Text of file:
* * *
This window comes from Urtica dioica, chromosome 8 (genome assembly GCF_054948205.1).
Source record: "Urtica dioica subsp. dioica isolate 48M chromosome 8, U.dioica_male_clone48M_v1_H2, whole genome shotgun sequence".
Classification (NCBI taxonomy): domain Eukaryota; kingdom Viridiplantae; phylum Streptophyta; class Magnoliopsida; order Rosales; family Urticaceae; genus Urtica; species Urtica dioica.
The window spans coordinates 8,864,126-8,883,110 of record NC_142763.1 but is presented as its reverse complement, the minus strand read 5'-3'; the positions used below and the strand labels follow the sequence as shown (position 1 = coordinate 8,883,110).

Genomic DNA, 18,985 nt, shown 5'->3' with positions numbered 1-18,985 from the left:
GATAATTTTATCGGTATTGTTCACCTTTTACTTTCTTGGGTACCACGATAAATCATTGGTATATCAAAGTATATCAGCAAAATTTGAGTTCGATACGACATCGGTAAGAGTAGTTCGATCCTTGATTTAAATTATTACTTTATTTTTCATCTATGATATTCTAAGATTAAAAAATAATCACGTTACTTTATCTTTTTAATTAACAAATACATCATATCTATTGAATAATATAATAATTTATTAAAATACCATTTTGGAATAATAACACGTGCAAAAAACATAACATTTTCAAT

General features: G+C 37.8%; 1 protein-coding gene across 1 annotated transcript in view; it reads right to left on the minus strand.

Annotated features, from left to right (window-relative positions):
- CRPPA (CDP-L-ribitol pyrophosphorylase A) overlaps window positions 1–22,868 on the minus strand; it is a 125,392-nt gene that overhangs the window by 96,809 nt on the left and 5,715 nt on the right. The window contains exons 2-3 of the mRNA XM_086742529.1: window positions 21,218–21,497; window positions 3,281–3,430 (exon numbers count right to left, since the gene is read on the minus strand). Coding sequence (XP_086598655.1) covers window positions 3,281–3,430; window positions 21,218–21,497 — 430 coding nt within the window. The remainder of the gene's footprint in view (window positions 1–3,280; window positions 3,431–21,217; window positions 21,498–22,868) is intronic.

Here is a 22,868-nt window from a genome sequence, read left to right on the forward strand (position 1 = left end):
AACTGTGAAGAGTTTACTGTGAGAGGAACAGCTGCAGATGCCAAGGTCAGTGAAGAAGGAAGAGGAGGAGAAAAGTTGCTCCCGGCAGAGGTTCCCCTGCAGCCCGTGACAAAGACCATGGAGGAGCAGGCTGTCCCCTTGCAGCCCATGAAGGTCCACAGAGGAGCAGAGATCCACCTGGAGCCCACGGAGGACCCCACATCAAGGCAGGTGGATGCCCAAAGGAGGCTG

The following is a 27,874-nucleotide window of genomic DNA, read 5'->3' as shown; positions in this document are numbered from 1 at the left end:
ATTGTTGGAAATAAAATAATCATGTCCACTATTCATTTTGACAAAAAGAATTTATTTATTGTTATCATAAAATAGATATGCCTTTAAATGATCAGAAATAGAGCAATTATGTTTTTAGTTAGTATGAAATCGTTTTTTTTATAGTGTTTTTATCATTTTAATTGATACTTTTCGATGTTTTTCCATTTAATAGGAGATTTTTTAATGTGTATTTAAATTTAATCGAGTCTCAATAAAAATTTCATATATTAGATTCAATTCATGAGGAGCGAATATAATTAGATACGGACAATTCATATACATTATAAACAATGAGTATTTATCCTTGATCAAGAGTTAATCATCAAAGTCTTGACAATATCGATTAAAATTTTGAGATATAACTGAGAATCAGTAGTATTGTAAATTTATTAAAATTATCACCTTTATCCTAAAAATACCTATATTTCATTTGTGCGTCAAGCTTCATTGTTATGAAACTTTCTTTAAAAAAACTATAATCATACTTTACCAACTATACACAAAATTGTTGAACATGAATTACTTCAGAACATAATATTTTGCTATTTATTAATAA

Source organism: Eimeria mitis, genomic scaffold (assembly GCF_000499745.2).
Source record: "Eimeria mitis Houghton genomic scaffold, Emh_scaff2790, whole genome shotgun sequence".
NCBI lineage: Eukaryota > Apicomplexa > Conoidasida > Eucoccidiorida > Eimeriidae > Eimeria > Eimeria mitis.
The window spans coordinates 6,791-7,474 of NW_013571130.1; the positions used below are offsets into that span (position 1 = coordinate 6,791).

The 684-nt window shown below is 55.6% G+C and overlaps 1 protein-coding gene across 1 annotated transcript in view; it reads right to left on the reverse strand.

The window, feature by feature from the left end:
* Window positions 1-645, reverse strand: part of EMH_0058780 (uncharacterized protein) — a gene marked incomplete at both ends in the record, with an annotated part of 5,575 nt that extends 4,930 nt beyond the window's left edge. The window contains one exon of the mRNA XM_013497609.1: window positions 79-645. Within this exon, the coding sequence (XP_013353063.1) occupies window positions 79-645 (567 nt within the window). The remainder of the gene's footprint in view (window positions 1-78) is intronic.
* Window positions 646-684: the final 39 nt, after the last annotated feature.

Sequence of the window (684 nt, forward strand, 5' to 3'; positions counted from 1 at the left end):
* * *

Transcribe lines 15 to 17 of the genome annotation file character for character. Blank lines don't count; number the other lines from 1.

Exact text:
Source record: "Eimeria mitis Houghton genomic scaffold, Emh_scaff2790, whole genome shotgun sequence".
NCBI lineage: Eukaryota > Apicomplexa > Conoidasida > Eucoccidiorida > Eimeriidae > Eimeria > Eimeria mitis.
The window spans coordinates 6,791-7,474 of NW_013571130.1; the positions used below are offsets into that span (position 1 = coordinate 6,791).